Quick-Thinking Officer Protects and Serves Patients and Community
One in an ongoing series.
Venus Powell thought she’d seen it all in her 11 years as a protective services officer at Einstein Medical Center Philadelphia. Then, not long ago, this happened:
Powell was on duty in the hospital lobby when a car pulled into the driveway with a woman inside who was “having a baby,” Powell was told.
Powell grabbed a wheelchair and hurried outside, planning to take her to the emergency department (ED). But when Powell opened the back door of the car, where the woman was sprawled across the seat, she was shocked to see the baby already on the way.
“I could see the baby’s head and the top of the shoulders. I’d never seen anything like that before,” Powell said. Powell radioed for back-up and then helped deliver the baby, right there in the back seat, before rushing mother and baby, attached by the umbilical cord, to the ED.
“My main concern was to hurry up and get the woman to safety. She looked like she was in shock. She wasn’t even saying anything; she was just lying there. I didn’t even hear her crying; that scared me. I kept saying, ‘You’re going to be OK, you’re going to be OK.’”
Powell had noticed the driver of the car frantically pacing while she helped deliver the baby. But when she returned from the ED to give him an update, he’d already left. It turned out he wasn’t the baby’s father or a relative of the woman, as she’d assumed; he was an Uber driver.
“He was pacing. I remember the look on his face,” Powell said. “He was concerned about the mom, the baby – and his car!”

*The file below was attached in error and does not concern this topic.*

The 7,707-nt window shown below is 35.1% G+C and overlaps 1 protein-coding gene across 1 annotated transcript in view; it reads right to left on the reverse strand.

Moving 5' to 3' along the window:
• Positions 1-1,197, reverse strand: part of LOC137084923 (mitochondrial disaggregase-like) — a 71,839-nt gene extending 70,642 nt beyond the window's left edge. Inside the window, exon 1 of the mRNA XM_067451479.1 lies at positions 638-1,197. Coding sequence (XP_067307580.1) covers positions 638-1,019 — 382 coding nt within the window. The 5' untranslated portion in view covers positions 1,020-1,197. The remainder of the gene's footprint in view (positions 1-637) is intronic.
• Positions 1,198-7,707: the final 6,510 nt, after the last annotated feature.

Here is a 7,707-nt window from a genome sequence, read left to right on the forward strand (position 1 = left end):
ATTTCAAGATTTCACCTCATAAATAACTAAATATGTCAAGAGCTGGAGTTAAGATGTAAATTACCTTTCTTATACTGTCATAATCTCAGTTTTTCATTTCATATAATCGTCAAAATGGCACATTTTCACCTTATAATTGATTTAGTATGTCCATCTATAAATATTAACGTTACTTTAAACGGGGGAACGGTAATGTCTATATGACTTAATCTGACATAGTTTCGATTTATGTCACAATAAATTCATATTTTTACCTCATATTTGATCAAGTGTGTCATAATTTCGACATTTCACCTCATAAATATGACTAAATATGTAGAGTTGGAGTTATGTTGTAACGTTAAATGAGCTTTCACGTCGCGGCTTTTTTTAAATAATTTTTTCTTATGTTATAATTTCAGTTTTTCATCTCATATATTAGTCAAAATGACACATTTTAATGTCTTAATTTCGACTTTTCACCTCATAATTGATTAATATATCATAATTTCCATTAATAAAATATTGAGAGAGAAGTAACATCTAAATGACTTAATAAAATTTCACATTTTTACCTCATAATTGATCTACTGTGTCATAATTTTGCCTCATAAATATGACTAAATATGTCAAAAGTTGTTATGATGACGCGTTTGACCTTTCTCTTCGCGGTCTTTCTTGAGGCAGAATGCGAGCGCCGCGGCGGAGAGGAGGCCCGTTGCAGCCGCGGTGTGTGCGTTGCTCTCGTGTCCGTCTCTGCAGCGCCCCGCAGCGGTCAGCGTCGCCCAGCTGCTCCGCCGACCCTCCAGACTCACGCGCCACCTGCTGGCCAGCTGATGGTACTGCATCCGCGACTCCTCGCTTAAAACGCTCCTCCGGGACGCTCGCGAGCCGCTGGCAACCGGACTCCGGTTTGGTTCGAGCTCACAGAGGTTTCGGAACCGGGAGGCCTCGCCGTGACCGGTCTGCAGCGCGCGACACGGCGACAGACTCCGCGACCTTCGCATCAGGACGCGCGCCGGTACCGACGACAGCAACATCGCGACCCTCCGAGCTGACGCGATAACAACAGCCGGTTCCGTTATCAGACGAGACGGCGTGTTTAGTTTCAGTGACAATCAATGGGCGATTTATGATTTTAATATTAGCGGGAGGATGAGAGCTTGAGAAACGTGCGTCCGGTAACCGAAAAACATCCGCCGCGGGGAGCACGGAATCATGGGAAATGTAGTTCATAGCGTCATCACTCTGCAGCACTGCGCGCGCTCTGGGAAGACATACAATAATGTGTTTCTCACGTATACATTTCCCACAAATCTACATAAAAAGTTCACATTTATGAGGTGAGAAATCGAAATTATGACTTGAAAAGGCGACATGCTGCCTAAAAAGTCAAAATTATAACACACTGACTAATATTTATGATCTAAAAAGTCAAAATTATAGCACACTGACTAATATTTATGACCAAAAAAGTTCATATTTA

Powell’s response to the situation was typical; her quick instinct to take control of an unstable situation is a characteristic that has won her departmental awards and the admiration of her colleagues.
“She’s the queen!” one of them said.
Powell made headlines in 2013, when she quietly cajoled a suicidal man out of jumping off the roof of a building on the Einstein Medical Center campus, keeping him talking until police arrived.
In July of 2018, she found an unresponsive driver sitting in a large SUV that was running and in gear near the hospital entrance; the driver had his foot on the brake. Powell called 911, then flung open the car door and put the car in park. The driver was rushed to the ED and treated for a diabetic seizure.
Powell, a former corrections officer, attributes her quick thinking and composure under pressure to a higher power. “I look at it as a blessing. God places you in certain situations for a reason. You won’t be put in a situation you can’t handle. You do what you’ve got to do.”
But, seriously, how did she know how to deliver a baby? “I didn’t,” Powell said. “I was very, very shocked. I have kind of a weak stomach; I’m surprised I was able to get through that. I just thank God I didn’t freak out.”
Powell said she just slipped her (gloved) hands under the baby and “pulled a little and I felt the baby sliding. That whole thing went really fast.”
Powell was so moved by the incident that, after visiting the mother again in the ED, she went to the gift shop and bought balloons, a card and a “Born at Einstein” T-shirt for the baby. “She was so grateful. She didn’t speak English well; she just kept saying, ‘Thank you, thank you,’” Powell said.
A day or two later, Powell visited the woman again when she and the baby were about to be discharged. They were going home – by Uber.